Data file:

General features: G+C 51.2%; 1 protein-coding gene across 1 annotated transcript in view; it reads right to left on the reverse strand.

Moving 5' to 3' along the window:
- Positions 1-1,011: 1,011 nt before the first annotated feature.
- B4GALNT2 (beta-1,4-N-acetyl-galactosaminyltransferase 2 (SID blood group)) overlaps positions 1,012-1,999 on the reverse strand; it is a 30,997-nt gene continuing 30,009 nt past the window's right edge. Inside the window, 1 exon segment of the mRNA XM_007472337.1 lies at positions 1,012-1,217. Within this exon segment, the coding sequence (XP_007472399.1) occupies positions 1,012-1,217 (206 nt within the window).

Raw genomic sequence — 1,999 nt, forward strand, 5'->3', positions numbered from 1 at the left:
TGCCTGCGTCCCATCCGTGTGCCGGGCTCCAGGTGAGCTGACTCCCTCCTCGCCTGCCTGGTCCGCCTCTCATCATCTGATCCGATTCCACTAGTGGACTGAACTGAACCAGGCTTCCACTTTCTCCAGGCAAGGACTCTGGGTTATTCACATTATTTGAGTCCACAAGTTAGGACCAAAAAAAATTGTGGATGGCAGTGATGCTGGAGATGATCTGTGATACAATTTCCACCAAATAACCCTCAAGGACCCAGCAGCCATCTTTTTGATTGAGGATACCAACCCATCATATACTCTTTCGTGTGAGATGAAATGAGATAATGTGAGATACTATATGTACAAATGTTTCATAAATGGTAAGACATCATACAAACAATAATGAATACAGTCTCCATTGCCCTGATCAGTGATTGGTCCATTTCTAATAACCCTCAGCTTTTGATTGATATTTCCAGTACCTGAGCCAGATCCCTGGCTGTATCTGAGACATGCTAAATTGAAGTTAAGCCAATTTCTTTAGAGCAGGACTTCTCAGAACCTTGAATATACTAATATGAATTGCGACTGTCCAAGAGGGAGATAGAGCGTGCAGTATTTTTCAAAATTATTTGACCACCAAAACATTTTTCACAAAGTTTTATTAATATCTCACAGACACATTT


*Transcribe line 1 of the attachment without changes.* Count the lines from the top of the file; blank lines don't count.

General features: G+C 51.2%; 1 protein-coding gene across 1 annotated transcript in view; it reads right to left on the reverse strand.